Doing the Work: Finding Places to Publish

Image of two signs on a white wall. One says "Elevator" and the other says "Yell into elevator for service. We can hear you really!"

To new creative writers, the array of literary journals available can seem quite overwhelming, and I completely understand that. However, I’d encourage you to do the slow work of navigating this universe rather than hoping for a shortcut. Often new writers will ask, “Where do you think I should publish this piece?” and I’d like to urge you to save your favors. If you’re going to ask a writer to do something for you, I would advise you not to do this. It’s time-consuming for busy writers and teachers to tailor publication recommendations and to brainstorm about this. I will often forward calls for entry or names of publications on my own if I run across a call for entries that is perfect for a writer whose work who I am already familiar with. But in general, I like to discourage this because it’s not actually something that is productive for the writer asking the question. If I make recommendations like this, I know that what I am really doing is short-circuiting a writer’s own development and awareness of the publication universe.

Here’s why: every writer is unique, and every writer develops his or her list of top publications based on individual publication goals, tastes, and careers of writers they’d like to emulate. You should make the list of publications that you aspire to, and you should keep updating it. This should be something you take ownership of for yourself if you are taking yourself seriously as a writer.

How do you find your list of literary journals?

  1. Writers read. So to be a writer, you should be reading literary journals to see who’s doing what and to be inspired and challenged. Noodling aimlessly around literary journals online doesn’t seem “productive,” but it is, and it will be the only way to really get to know the universe where you intend to keep publishing throughout your career.
  2. Start with identifying the “big ones” in your genre. To find these, look in the bibliography of anthologies or “Best” collections to see where the pieces were originally published. In many cases, this list is all you need.
  3. Another way I like to build this list for myself is to follow closely writer I admire and look at their bios to see where they have published. There’s no shame in emulating a writer you admire down to trying to follow in their publication footsteps!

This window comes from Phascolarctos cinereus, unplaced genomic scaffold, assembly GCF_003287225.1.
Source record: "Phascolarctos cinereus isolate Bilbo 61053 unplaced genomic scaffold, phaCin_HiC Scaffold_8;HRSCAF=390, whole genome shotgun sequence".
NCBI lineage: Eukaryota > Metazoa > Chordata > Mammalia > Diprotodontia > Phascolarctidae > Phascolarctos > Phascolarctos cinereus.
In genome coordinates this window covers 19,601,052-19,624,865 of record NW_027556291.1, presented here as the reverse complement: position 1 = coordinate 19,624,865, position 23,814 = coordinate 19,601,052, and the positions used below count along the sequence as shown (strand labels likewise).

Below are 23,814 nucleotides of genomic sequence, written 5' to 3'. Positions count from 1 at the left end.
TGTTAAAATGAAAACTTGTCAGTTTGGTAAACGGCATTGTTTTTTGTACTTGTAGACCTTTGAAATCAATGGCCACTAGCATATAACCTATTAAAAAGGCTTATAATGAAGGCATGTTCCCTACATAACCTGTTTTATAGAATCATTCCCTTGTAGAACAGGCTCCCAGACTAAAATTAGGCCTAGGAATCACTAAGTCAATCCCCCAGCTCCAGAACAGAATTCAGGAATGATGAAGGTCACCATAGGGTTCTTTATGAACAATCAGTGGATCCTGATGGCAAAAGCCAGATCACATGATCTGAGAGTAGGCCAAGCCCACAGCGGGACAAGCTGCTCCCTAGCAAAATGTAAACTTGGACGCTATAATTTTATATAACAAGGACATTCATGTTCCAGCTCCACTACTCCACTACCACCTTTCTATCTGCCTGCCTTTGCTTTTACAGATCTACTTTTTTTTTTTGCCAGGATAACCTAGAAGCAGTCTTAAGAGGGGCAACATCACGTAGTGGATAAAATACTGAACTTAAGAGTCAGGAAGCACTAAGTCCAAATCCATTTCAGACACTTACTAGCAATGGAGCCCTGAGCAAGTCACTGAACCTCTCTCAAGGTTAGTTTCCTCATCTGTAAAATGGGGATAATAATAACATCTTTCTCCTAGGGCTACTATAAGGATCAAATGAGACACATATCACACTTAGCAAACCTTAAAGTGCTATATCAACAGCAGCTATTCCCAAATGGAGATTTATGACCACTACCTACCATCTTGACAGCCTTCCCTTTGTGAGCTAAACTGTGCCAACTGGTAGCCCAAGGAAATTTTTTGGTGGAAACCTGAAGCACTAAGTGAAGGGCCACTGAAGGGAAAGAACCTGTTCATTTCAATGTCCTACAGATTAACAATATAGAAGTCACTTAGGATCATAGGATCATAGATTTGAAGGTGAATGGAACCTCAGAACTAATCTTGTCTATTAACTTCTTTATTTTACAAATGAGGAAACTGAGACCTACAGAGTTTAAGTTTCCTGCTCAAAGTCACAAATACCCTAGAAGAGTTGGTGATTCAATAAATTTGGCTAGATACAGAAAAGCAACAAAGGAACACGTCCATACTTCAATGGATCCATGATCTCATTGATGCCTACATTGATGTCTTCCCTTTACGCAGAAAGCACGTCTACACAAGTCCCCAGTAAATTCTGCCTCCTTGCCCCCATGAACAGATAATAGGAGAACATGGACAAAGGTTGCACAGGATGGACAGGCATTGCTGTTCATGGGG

4. Continue adding to this list by following links from your favorite literary journals online to other publications.
  5. Read and sign up for emails that aggregate and comment on content from literary sites such as LitHub, The Millions, and Electric Lit. This is the universe you want to get familiar with.
  6. Subscribe to CRWROPPS-B, an absolutely essential service that sends out lists of places to publish. Just sorting through these emails is professional development for a writer!
  7. Consult databases including NewPages and the Poets and Writers database of literary journals, using search key words if there’s something specific you are looking for that you can’t find by other means.
  8. Follow writers on social media, as they will often share calls for entries and publications from outlets they admire.
  9. Get together with other writers who are interested in expanding their lists and pool your ideas!
Doing this work enables you to gain the confidence you need in your ability to navigate the world of literary journals. Getting familiar with these outlets will help you understand your competition and gain a deep and complex sense of what literary journals share your aesthetic as well as allowing you to set concrete goals for yourself.
Good luck!

9 responses to “Doing the Work: Finding Places to Publish”

  1. Dear Sonya, Thanks very much for this concise, well-written, and proactive list of things to do to find somewhere to publish. Your list of steps helps make it easier to conceptualize the necessary umphf! required without making it sound impossible. Parts of it even sound fun!

    Liked by 1 person

  2. Great piece. I have to confess I sometimes use Duotrope, a submissions site which will find you places to submit based on your criteria. Otherwise, I tend to submit to places that already like my stuff, which is lazy, but works…


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